DAVOS: The “jury is still out” on whether the new government in Lebanon will be any different to the old one, the head of Human Rights Watch told Arab News on Friday.

Lebanon has been convulsed by demonstrations since October, when people took to the streets to protest against corruption, unemployment, a lack of basic services and economic problems. Political veteran Saad Hariri resigned as prime minister so that a new cabinet could be formed, but it took time to assemble a coalition.

The executive director of Human Rights Watch, Kenneth Roth, said it was too early to say if the new government would be any better than its predecessor. He warned, however, that the early signs were not promising.

“We’ve seen in Lebanon a government that can’t even clean up the garbage, they can’t deliver electricity, they can’t provide the most basic services,” Roth told Arab News on the sidelines of the World Economic Forum in Davos. “It’s not at all clear that the more technocratic government that has been put in place is going to be responsive to the needs of the people and able to deliver. The jury is still out on that. While the government has responded to the protesters’ demand on a political level by changing personnel, the security forces on the ground have often responded violently, and in repeated instances used excessive force rather than respect the rights of the protesters to petition their government to appeal for a government that is more respectful of their needs and accountable to their desires.”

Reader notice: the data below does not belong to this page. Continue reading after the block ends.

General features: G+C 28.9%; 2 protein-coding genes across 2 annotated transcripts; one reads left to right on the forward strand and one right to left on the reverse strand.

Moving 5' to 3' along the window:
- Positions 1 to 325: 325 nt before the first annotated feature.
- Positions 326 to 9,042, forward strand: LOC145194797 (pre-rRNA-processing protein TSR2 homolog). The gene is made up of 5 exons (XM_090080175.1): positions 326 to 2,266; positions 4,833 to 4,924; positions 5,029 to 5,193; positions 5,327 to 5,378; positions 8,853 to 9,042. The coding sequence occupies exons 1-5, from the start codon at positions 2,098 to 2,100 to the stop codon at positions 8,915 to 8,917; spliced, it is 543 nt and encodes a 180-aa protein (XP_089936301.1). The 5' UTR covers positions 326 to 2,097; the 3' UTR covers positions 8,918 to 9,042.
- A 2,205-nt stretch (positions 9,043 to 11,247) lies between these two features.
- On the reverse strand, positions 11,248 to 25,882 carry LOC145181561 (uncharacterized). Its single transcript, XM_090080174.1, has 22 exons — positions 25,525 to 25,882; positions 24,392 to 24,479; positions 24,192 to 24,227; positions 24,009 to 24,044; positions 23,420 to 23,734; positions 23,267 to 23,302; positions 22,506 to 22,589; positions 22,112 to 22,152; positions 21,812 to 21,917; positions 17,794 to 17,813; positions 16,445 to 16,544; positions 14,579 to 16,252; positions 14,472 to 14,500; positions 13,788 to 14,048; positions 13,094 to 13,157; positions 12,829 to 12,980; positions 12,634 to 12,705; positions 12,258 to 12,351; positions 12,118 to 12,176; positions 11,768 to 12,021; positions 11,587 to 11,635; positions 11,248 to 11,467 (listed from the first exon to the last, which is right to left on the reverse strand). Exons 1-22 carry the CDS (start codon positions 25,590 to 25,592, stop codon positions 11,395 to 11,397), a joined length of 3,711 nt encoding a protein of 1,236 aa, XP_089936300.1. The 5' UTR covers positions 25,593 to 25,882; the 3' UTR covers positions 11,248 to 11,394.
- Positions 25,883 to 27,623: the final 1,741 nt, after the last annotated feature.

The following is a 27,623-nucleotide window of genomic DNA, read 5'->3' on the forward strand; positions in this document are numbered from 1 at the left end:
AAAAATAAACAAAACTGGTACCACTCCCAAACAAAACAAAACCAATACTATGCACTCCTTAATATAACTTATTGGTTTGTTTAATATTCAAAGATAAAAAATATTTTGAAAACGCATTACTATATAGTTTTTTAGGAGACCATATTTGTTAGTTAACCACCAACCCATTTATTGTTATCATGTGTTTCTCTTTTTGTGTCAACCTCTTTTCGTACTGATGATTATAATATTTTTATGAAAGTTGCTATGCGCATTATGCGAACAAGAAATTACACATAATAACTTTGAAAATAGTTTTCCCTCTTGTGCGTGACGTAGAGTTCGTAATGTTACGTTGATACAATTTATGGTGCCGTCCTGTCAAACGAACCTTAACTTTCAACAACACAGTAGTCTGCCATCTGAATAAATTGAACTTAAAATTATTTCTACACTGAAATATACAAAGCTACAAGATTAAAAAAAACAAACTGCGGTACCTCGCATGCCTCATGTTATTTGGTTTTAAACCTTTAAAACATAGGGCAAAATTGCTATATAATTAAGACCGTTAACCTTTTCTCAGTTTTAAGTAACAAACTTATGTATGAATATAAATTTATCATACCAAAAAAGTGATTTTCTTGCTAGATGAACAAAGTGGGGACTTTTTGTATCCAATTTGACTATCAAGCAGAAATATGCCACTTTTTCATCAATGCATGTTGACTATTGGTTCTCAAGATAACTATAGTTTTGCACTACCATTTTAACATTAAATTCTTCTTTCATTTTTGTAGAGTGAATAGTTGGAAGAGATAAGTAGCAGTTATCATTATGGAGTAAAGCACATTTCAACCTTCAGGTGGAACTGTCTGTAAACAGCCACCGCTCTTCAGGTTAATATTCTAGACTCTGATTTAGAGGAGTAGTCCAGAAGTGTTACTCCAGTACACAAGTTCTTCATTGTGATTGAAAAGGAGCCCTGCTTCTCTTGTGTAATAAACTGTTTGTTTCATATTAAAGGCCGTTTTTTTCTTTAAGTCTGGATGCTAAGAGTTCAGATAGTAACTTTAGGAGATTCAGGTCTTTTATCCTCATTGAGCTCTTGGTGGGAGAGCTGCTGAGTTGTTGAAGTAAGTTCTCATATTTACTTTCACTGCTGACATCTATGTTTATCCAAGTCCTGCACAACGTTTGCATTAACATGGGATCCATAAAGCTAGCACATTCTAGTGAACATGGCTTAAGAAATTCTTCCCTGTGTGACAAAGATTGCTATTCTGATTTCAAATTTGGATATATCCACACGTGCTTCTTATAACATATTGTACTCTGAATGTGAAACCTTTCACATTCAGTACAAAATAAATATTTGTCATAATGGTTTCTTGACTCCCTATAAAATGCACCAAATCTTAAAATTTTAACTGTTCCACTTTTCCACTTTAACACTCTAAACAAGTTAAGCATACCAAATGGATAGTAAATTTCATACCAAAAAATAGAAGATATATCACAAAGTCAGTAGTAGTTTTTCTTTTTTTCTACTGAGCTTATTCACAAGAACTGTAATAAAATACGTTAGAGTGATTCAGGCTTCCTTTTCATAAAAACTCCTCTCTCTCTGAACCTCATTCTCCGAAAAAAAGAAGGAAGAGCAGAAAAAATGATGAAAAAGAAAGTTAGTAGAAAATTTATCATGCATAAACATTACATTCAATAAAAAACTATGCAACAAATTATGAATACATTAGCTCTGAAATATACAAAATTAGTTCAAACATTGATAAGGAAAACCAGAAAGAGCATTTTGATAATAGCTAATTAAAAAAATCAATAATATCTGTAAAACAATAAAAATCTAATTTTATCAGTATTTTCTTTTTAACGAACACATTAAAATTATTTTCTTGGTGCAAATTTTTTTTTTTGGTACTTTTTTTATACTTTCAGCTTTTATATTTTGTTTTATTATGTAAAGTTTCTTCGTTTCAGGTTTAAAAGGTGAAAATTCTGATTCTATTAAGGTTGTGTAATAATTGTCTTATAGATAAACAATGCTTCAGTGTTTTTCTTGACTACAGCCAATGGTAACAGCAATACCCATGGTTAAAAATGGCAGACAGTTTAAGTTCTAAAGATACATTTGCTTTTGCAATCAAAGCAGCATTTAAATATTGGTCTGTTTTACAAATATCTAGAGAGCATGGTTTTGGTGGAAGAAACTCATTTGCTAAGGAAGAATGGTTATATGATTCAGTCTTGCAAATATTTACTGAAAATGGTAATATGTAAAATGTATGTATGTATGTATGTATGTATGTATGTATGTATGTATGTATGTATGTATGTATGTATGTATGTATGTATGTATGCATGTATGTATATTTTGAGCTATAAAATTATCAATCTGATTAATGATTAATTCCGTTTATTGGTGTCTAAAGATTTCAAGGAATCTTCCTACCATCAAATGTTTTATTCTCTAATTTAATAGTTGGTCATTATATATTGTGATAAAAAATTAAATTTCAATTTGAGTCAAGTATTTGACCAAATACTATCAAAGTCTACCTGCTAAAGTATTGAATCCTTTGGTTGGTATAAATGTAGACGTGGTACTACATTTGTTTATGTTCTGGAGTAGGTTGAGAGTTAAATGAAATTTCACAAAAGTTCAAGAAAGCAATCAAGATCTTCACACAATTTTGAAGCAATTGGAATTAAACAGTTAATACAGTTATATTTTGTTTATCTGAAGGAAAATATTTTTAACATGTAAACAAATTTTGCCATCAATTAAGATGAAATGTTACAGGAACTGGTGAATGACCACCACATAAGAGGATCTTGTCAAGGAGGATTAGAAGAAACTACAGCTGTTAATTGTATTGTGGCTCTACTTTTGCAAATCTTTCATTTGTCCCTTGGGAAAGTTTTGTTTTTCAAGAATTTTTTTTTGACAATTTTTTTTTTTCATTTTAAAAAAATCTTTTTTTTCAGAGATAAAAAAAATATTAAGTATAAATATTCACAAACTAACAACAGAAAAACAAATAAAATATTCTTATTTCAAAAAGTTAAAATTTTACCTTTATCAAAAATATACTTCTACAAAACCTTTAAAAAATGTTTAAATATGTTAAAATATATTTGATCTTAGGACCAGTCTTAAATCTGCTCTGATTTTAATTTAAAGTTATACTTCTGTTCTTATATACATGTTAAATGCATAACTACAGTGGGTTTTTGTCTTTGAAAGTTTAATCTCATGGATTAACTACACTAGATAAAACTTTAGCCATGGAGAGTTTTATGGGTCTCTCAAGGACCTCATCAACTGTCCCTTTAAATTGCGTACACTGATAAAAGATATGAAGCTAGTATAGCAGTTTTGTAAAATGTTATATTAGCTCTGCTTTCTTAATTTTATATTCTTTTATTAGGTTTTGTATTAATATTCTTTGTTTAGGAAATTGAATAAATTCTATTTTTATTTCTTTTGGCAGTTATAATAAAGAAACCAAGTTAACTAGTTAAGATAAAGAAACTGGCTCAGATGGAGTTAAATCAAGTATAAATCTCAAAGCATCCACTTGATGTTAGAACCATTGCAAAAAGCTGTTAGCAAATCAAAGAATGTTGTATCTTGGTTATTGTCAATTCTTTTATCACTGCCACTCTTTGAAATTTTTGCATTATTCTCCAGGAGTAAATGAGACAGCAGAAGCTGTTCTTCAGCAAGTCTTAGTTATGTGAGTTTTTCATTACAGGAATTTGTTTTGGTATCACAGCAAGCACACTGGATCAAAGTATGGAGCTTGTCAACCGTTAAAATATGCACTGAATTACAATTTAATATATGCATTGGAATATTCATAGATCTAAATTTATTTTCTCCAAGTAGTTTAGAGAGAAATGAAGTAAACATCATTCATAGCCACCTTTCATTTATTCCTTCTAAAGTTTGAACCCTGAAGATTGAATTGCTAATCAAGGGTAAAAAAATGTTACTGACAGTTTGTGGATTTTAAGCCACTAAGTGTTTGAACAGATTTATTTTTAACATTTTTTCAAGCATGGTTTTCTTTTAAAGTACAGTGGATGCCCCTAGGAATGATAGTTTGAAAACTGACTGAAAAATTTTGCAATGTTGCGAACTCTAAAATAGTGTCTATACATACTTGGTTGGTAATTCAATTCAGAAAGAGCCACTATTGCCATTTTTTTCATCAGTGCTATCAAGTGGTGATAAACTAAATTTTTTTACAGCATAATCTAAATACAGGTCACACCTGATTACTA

According to Amnesty International, Lebanese security forces’ unlawful use of rubber bullets last weekend left at least 409 protesters injured, some seriously, in the most violent weekend since the protests began on Oct. 17.

“The protesters in Lebanon are upset by what they see as a dysfunctional and unaccountable government, I mean they are the most basic services that are not being provided,” Roth said, adding that the government was getting “increasingly intolerant.”

He also expressed concern about the plight of Syrian refugees in Lebanon. The rights’ group says there are around 1.5 million of them in the country and that 74 percent lack legal status. “Authorities heightened calls for the return of refugees in 2018 and municipalities have forcibly evicted thousands of refugees,” the group said in a report.

“Syrian refugees obviously do impose a burden on Lebanon, but nonetheless there are legal obligations and the government really led by President (Michel) Aoun rather than former Prime Minister Hariri has been trying to make life more miserable for the refugees in the hope of forcing them back to Syria despite the fact that Syria remains completely unsafe,” Roth said.

Aoun and his son-in-law, former foreign minister Gebran Bassil, head the Free Patriotic Movement (FPM) which has the biggest parliamentary bloc. Aoun and Bassil have repeatedly claimed that Syria is now a safe and peaceful country and that the refugees should go back.

“It is not safe to force anybody back, the Lebanese government knows this in the sense that they are not putting guns to people’s heads and forcing them back, but they’re doing the metaphorical equivalent by making life so miserable that many refugees feel that despite the risks to their lives, they have to go back to Syria because there’s nothing for them in Lebanon,” Roth added.